Getting my son to wear a coat in the winter takes an act of Congress, regardless of the frigid outside temperatures. I used to think he was lazy, or perhaps that the material of the coat bothered him (he has a multitude of sensory processing issues and I often have to make sure his shirts are tagless and socks are seamless). Yet, here we are in the midst of an Atlanta summer and for some reason he prefers turtlenecks and heavy sweatpants, despite the array of shorts and t-shirts he owns. What’s going on?
In addition to sensory overwhelm and sensitivity to sounds, lights, smells, and textures, many people on the autism spectrum also have difficulty with temperature regulation.
How does temperature regulation work?
Aspie writer Jeannie Davide-Rivera describes it perfectly as:
…an automated body system that regulates the body’s core temperature in response to outside stimuli. The temperature of the body is regulated by neural feedback mechanisms in the brain, which operate primarily through the hypothalamus. It has the remarkable capacity for regulating the body’s core temperature that keeps your body temperature somewhere between 98F and 100F. When your body is exposed to heat or cold conditions this system balances your internal temperature with the temperature outside.
Why is this an issue for emergency responders?
When you interact with an autistic person that may be hyper- or hypo-sensitive to heat or cold, it creates several issues. First off, recognizing temperature regulation issues in a patient can be tricky. Picture someone peeling off their clothing in the dead of winter, in the face of freezing weather (yes, it DOES get cold in the south!).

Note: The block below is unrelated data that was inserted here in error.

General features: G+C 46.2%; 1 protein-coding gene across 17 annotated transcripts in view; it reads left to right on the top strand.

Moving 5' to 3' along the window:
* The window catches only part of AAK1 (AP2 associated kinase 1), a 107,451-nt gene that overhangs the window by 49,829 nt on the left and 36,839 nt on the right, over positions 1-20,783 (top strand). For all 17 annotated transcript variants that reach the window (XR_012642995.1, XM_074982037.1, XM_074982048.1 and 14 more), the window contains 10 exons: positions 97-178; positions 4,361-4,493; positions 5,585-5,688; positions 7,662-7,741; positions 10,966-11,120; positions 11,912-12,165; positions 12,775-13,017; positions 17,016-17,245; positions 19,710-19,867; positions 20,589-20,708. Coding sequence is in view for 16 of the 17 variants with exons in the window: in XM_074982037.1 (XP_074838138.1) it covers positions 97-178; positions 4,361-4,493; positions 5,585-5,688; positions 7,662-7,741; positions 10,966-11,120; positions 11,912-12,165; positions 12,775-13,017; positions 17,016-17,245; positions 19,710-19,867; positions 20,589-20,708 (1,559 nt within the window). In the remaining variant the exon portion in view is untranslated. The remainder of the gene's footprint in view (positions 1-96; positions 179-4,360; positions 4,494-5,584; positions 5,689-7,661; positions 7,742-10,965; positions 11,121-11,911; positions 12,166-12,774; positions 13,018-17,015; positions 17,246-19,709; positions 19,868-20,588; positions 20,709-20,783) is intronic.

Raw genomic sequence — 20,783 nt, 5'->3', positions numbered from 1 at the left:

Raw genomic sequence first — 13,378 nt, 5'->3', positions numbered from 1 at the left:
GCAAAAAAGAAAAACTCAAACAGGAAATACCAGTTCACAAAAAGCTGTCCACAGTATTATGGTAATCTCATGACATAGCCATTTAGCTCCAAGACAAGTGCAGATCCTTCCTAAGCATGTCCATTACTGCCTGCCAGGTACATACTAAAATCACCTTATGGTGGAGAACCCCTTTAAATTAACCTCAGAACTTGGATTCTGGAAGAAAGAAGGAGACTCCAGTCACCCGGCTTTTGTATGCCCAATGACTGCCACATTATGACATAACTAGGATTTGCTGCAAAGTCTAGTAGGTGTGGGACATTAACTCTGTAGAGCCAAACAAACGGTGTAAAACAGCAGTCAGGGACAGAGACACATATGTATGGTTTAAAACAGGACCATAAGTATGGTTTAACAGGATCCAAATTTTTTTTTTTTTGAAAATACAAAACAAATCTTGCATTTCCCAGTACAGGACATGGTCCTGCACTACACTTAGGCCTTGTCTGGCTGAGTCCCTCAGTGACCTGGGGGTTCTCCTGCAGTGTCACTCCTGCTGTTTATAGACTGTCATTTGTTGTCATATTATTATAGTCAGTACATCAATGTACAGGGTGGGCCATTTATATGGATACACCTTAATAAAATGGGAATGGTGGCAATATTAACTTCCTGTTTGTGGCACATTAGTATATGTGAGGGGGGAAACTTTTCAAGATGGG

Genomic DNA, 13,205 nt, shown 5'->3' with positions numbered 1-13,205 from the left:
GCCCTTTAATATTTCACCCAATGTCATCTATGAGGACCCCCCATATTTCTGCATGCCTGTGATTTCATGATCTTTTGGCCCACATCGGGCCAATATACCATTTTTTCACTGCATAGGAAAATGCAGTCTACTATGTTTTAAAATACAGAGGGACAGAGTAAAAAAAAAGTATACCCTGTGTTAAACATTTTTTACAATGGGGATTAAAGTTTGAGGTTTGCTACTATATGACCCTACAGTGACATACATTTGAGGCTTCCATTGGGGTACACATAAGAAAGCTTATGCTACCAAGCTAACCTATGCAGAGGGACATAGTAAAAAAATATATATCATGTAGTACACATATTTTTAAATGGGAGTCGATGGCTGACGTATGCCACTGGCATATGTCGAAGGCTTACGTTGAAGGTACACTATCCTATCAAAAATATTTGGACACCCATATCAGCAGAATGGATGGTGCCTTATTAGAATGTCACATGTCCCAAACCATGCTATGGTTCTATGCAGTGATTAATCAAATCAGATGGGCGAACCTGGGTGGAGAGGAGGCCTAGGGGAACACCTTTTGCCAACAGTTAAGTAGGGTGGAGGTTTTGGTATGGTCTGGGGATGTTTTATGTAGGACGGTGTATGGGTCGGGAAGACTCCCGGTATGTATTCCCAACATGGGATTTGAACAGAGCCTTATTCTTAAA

What about someone on the playground wearing several layers of clothing when it’s 96 degrees outside? It looks rather suspicious. What’s the first thing you would think as an emergency responder? Drugs? Mental illness?
Children AND adults with autism may not feel or experience temperatures the same way we do. They’re acting out what feels natural to them because of temperature regulation issues. Additionally, medical conditions and medications can interfere with the body’s ability to cool itself or to maintain a fluid/electrolyte balance. Couple this with impaired communication and decreased body awareness, and you may witness someone going downhill quickly with no obvious cause.
As we are dealing with these ‘Hotlanta’ wet blanket days right now, hyperthermia is a huge risk. It’s important to recognize the signs of heat exhaustion and heat stroke as rapidly as possible and start treatment right away, regardless of how a patient is dressed or how “disconnected” from our logical, neurotypical world they may seem.
Symptoms to look out for:
- NOT SWEATING
- Red, hot, dry skin
- An extremely high body temperature (above 103°F)
- Loss of consciousness
- Rapid and unusually strong pulse
- Shallow, noisy breathing
- Dizziness or confusion
- Nausea, with or without vomiting
Be aware of comorbid medical conditions when treating an autistic patient. There are many conditions that present with autism spectrum disorders such as epilepsy/seizure disorders, anxiety, bipolar disorder, bowel disease, immune disorders, OCD, Tourette syndrome, sleep disorders and more.